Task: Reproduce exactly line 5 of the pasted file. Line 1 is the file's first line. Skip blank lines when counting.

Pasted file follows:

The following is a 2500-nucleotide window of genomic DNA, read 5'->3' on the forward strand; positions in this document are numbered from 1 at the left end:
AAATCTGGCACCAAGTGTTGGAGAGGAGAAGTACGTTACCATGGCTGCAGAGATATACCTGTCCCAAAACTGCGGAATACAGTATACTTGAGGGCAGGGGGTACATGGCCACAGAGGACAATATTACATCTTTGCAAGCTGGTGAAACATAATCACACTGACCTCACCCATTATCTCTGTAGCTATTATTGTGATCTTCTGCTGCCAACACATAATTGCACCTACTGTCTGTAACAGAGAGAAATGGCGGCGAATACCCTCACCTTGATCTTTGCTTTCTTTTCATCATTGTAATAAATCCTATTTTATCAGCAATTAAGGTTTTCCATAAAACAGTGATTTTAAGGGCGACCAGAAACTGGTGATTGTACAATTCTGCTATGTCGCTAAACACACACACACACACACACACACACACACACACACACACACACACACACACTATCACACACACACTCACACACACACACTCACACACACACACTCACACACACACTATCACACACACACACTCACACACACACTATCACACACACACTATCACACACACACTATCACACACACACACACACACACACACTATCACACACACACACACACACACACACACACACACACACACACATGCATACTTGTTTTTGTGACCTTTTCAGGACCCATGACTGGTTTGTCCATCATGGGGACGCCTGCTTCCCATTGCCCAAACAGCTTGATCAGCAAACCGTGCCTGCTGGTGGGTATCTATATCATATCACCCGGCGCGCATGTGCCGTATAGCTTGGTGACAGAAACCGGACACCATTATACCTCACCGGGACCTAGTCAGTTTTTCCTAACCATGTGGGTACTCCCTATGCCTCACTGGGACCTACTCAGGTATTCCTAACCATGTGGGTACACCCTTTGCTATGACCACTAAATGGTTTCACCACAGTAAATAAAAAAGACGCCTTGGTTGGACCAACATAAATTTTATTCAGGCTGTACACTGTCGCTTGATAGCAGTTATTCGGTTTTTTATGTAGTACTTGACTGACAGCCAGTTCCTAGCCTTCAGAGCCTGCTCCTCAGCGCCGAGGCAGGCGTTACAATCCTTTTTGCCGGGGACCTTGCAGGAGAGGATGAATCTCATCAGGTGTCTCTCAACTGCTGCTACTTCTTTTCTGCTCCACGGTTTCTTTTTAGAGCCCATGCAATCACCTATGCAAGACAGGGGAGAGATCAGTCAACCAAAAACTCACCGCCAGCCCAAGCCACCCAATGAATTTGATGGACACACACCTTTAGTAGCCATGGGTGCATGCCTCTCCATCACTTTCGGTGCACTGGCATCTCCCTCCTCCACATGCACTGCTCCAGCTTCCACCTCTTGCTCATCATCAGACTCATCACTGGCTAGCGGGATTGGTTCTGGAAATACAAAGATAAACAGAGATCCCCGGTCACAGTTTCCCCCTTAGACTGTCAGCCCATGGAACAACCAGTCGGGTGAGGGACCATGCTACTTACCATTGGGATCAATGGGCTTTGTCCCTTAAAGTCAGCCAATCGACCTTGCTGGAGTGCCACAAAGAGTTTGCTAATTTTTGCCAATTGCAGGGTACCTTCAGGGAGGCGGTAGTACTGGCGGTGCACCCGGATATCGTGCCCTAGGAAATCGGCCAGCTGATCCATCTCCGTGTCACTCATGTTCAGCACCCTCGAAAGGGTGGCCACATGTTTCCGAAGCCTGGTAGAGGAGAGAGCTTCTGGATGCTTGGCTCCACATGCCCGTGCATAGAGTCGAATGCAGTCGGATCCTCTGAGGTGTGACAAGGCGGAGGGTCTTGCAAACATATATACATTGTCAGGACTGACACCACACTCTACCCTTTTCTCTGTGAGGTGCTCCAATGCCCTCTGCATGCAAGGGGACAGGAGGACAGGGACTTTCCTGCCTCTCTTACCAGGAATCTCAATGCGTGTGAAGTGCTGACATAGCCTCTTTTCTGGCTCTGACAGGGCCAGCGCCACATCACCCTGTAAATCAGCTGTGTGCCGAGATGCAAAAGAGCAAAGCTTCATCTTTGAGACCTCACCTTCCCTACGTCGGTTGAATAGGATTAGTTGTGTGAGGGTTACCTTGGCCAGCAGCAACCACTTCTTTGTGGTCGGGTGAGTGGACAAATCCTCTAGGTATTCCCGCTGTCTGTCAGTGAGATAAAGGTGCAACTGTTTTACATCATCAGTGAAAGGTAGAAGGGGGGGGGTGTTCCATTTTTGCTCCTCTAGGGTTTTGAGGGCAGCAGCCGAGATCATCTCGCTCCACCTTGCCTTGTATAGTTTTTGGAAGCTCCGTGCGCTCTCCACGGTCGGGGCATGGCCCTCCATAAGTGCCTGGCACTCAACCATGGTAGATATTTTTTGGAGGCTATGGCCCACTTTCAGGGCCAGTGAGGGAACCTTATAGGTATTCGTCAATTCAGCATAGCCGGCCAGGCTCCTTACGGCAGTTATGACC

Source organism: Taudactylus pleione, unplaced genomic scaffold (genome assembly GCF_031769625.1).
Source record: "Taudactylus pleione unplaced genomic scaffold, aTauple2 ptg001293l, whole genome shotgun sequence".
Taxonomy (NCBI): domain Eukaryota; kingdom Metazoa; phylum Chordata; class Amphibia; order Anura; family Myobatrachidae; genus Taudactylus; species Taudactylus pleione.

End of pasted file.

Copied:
Taxonomy (NCBI): domain Eukaryota; kingdom Metazoa; phylum Chordata; class Amphibia; order Anura; family Myobatrachidae; genus Taudactylus; species Taudactylus pleione.